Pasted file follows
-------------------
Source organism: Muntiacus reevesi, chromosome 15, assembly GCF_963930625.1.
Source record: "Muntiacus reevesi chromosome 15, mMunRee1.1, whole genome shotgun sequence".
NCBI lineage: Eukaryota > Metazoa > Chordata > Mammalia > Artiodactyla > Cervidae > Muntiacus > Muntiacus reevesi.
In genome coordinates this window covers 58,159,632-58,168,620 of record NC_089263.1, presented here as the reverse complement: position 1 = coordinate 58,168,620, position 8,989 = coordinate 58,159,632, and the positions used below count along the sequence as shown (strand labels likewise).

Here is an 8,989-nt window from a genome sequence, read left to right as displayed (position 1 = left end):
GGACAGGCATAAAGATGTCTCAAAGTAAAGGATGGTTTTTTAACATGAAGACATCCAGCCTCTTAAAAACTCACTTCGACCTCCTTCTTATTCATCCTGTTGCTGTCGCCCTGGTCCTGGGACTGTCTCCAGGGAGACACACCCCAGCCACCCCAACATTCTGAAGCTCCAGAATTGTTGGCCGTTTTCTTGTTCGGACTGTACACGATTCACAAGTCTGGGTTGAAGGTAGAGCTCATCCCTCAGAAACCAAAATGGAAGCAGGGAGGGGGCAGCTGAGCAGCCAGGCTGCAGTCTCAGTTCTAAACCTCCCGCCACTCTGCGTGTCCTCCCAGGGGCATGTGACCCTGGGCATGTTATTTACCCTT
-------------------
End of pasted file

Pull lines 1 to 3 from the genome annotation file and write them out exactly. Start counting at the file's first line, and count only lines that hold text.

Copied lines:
Source organism: Muntiacus reevesi, chromosome 15, assembly GCF_963930625.1.
Source record: "Muntiacus reevesi chromosome 15, mMunRee1.1, whole genome shotgun sequence".
NCBI lineage: Eukaryota > Metazoa > Chordata > Mammalia > Artiodactyla > Cervidae > Muntiacus > Muntiacus reevesi.